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The Impact of Acculturation on the Development of Eating Disorders in African American Females


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AMCHA 2008 Conference Presentation

Published in: Health & Medicine
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The Impact of Acculturation on the Development of Eating Disorders in African American Females

  1. 1. presented by: Devona M. Stalnaker, LPC, NCC, BCPC
  2. 2. Opening Comments <ul><li>Activity— The Truth Statement </li></ul><ul><li>Understanding culture and perception </li></ul><ul><li>“ Truth is based on culturally learned assumptions.” </li></ul><ul><li>(Pederson, 2000) </li></ul>
  3. 3. Discussion Questions <ul><li>Is there a significant relationship between level of acculturation & potential risk for or manifestation of eating disorders? </li></ul><ul><li>Is acculturation affected by socioeconomic status (SES)? </li></ul><ul><li>Are African American adolescents and women of lower SES & lower acculturation also at risk for developing eating disorders? </li></ul><ul><li>What factors contribute to the development of eating disorders in African American females? </li></ul><ul><li>What interventions and treatment options should be employed to address eating disorders in African American adolescents and women? </li></ul>
  4. 4. Learning Objectives <ul><li>To examine factors contributing to the etiology of eating disorders in African American females ages 15-25. </li></ul><ul><li>To identify risk factors related to the development of eating disorders in the specified population. </li></ul><ul><li>To provide additional knowledge and information to mental health professionals regarding screening and treatment options. </li></ul>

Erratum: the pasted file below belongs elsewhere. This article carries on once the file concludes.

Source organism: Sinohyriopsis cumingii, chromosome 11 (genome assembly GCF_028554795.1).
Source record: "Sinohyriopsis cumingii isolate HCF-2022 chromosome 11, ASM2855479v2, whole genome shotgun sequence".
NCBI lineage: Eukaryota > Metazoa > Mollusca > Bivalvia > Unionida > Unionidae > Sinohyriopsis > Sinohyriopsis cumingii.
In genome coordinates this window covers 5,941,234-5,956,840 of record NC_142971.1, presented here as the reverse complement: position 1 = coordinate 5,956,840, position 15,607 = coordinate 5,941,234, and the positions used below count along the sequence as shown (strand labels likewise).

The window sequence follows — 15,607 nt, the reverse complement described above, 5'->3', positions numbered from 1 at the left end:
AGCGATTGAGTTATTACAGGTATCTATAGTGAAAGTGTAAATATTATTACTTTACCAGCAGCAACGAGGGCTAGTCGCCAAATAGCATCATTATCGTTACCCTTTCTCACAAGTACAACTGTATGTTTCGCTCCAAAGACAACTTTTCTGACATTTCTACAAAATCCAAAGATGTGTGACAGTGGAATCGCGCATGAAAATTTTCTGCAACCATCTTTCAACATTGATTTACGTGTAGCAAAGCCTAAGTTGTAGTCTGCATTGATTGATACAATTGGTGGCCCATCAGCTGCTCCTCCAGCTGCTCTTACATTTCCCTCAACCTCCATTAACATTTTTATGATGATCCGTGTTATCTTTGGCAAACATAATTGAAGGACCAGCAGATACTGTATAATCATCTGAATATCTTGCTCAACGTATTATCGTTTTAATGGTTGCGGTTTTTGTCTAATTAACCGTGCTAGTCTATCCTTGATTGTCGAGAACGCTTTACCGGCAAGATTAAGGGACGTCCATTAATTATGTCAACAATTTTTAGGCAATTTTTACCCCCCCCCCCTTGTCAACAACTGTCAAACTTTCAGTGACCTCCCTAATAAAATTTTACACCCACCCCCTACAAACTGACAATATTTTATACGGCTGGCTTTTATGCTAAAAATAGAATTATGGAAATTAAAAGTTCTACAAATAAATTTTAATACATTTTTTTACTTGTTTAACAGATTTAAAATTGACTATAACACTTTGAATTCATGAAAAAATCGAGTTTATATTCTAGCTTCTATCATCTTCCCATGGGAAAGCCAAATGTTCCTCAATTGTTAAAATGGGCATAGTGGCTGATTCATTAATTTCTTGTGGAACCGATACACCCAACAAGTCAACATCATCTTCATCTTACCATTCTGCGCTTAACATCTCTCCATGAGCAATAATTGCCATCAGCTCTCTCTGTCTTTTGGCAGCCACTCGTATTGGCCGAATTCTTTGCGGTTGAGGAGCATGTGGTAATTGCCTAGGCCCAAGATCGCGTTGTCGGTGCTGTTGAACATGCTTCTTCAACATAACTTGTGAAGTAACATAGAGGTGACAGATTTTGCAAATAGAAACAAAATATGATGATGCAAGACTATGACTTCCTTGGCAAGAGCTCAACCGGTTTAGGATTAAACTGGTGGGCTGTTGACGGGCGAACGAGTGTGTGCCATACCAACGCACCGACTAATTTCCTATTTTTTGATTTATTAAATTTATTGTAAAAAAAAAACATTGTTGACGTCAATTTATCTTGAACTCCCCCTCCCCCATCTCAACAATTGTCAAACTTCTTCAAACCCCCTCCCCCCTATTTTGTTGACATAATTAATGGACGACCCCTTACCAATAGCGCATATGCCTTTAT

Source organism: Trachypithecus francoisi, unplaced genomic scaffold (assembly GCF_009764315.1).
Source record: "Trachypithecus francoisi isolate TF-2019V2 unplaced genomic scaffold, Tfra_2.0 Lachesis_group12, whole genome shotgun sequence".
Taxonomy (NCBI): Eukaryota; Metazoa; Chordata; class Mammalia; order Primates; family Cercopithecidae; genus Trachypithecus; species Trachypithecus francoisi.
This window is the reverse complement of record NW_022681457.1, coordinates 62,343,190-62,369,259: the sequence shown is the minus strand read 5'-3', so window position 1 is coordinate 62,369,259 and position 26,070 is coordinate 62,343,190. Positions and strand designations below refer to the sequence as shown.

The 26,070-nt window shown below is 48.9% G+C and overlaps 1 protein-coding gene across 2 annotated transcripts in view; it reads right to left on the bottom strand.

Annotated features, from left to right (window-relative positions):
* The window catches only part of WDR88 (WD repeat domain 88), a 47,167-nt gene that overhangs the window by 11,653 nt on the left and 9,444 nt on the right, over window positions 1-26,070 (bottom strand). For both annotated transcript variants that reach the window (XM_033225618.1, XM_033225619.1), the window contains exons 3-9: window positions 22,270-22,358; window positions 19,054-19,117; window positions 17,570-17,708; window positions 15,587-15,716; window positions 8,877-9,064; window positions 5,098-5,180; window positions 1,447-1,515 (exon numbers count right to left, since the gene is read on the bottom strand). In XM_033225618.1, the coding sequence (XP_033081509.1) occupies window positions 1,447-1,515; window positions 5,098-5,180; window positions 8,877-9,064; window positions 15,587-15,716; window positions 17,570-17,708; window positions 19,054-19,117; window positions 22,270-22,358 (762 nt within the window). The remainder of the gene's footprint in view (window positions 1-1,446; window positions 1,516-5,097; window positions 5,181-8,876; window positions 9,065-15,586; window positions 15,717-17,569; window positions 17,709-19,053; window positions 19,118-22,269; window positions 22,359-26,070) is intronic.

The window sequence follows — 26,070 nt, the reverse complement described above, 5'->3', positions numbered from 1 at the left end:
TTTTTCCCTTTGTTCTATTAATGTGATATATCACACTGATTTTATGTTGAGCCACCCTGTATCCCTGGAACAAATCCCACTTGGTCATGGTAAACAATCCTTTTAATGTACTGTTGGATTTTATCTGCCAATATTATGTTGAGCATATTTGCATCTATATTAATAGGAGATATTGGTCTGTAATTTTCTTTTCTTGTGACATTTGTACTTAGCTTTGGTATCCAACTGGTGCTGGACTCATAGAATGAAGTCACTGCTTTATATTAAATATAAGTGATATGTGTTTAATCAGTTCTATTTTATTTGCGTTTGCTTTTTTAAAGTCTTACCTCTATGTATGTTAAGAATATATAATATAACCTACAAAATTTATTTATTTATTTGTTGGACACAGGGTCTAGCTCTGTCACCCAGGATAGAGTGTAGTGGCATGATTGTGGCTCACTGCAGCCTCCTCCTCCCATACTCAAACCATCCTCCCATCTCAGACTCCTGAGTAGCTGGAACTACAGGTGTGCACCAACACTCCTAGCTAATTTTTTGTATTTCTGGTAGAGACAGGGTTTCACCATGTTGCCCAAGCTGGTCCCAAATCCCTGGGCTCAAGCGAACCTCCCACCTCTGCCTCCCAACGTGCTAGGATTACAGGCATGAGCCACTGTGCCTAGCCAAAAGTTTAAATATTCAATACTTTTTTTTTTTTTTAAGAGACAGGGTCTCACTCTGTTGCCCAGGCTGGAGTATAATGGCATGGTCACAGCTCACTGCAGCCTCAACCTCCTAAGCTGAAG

5. 5. Key Concepts <ul><li>Acculturation : the adoption of the behavior patterns of the surrounding/dominant culture by the subordinate culture. </li></ul><ul><li>At-risk : being endangered for injury or loss from exposure or the degree of probability of such injury/loss </li></ul><ul><li>Eating Disorder : a condition having met the established DSM-IV diagnostic criteria, such as Anorexia Nervosa, Bulimia Nervosa, or Eating Disorder NOS. </li></ul>
  6. 6. Key Concepts, continued <ul><li>Body Image : an individual’s subjective concept of his/her physical appearance based on self-observation and the reactions of others. </li></ul><ul><li>Body Dissatisfaction : the degree to which an individual is displeased with his/her physical appearance. </li></ul><ul><li>Standard of Beauty : a rule or principle that is used as a basis for judgment set forth by authority or by general consent. </li></ul>